A striking violation of the unit principle in organization is to have the master mechanic report to the division superintendent in transportation matters and to the superintendent of motive power in technical matters. This is a half-way attempt at divisional organization which lacks the courage of conviction. Better have a straight departmental organization with its divided authority and expensive duplication than thus to straddle the question. If the division is to be a real unit, it must be complete and self-contained. The lack of balance in this attempt at divisional organization comes from the fact that units are mixed. The superintendent of motive power, a general officer with jurisdiction over the entire road, is a member of the general manager’s staff. He has a rank and value superior to that of a divisional officer, the superintendent. The poor master mechanic is often puzzled which superior to please. His natural inclination will be toward the man higher up, the superintendent of motive power. Again, it is difficult for any three men to agree upon what are technical matters. The chief of staff method is not applicable to this phase of the problem, because units have been mixed. The master mechanic and the superintendent of motive power are not components of the same integral unit. The unit system of organization requires a superintendent of motive power to transact all business of record with the office of the superintendent of the division, a component unit of the general jurisdiction. The senior assistant general manager and the senior assistant superintendent, each, as a chief of staff for the head of his unit, decides promptly in the absence of the head of the unit, what matters are sufficiently technical to demand the attention of a particular official. Clear-cut, definite and prompt action is possible, with proper checks and balances, because units are not mixed. The governor can introduce a balance without throwing the administrative machine out of gear to avoid stripping its cogs. The splendid personal equation of railroad officials often serves to carry an illogical organization in spite of its fundamental defects. Similar violations of scientific principles in material things would cause bridges to collapse and locomotives to break down. The showing made by the railroads is a tribute to the administrative ability of their officials rather than to their knowledge of organization. The Pennsylvania a half century ago, and the Harriman Lines in more recent years, are said to be the only roads that have made comprehensive studies of the science of organization. Both of these great railways are prepared to stand the test of time. Both will grow stronger as the years roll by. So feudal is the conception of organization on most railways that the essential elements of self-perpetuation are sadly lacking. Fortunately their traffic strength is so great and our country develops so fast that errors due to preconceived misconceptions and personal caprice are covered up by increased earnings. One encouraging sign is that railway officials have ceased to be quite so cocksure of themselves and are seeking the underlying reason for the faith that is in them. True science ever finds its vindication in impartial inquiry and intelligent investigation. The world advances by definite steps rather than by leaps and bounds. Do not lament the fact that some roads are groping ahead only to occupy the abandoned organization camps of the Harriman Lines. Be thankful rather that they have moved forward at all, that though lacking in faith they are coming to a position admitting of enlarged perspective.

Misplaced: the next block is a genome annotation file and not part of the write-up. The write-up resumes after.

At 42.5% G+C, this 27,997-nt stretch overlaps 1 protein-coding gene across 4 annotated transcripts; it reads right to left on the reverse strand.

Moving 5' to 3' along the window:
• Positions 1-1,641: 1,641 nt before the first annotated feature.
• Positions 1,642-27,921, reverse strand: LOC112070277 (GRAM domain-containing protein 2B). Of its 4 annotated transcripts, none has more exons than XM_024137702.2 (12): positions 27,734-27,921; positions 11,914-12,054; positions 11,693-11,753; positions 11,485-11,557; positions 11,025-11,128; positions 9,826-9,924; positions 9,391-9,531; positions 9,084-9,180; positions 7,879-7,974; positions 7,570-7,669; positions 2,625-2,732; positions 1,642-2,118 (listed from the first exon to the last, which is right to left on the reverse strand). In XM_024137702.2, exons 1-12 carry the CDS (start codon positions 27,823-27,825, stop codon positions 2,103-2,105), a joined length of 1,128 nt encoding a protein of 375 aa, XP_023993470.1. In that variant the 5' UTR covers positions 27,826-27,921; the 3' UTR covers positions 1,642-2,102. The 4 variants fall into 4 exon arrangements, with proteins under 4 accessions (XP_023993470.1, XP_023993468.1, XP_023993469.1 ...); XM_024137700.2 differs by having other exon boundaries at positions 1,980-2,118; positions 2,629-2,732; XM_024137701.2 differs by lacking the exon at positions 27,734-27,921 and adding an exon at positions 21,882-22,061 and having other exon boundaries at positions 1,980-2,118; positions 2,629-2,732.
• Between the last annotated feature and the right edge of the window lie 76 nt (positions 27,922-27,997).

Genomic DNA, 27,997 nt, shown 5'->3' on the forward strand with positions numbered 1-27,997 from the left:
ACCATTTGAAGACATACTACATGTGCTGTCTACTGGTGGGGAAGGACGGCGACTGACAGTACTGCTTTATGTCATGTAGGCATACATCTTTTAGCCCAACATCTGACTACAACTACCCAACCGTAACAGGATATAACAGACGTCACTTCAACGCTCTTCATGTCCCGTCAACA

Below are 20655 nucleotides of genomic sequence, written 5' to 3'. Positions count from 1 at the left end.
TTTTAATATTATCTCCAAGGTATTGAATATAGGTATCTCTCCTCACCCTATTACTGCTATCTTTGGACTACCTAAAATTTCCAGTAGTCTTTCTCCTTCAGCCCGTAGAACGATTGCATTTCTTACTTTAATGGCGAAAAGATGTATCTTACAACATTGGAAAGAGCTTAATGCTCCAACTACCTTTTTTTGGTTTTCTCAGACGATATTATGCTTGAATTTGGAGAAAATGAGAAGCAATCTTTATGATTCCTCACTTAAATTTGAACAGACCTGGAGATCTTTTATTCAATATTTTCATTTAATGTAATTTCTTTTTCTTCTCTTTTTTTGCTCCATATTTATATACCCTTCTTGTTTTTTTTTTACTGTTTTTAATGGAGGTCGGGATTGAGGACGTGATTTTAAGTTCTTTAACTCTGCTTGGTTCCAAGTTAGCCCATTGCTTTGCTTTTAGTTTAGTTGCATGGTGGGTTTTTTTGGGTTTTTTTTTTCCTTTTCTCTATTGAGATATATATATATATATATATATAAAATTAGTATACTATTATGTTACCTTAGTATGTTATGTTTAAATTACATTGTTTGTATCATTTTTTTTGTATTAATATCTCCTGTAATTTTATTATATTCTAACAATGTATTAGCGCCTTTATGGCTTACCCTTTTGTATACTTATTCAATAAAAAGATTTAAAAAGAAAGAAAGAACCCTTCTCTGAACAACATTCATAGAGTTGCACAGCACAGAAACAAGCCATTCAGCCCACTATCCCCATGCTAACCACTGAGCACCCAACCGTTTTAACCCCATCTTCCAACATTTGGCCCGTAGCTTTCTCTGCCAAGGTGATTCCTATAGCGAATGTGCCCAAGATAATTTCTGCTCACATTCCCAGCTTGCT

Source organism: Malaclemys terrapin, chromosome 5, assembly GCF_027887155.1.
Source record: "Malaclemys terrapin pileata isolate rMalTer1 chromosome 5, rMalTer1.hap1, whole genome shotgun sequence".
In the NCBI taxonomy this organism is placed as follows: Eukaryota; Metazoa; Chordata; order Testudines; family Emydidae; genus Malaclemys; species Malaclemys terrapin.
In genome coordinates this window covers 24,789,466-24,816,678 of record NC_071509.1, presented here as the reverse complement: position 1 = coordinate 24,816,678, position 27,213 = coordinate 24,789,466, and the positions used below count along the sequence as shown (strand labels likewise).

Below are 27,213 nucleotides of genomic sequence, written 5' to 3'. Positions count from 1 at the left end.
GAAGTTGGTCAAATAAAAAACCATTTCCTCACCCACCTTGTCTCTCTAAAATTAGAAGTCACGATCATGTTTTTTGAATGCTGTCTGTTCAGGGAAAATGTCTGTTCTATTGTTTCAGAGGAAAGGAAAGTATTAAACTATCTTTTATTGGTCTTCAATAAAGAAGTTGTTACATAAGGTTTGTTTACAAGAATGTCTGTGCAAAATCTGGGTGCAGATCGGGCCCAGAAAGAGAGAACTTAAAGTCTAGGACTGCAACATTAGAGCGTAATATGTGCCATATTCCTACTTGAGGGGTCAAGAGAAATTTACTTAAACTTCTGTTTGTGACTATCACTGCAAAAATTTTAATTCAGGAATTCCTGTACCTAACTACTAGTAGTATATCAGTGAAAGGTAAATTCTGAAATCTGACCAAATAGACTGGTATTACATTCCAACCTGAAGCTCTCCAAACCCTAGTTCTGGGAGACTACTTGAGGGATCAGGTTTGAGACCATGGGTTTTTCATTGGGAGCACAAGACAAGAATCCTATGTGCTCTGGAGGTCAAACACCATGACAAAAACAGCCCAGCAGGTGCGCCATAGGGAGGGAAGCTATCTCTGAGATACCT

Affectionately, your own,

D. A. D.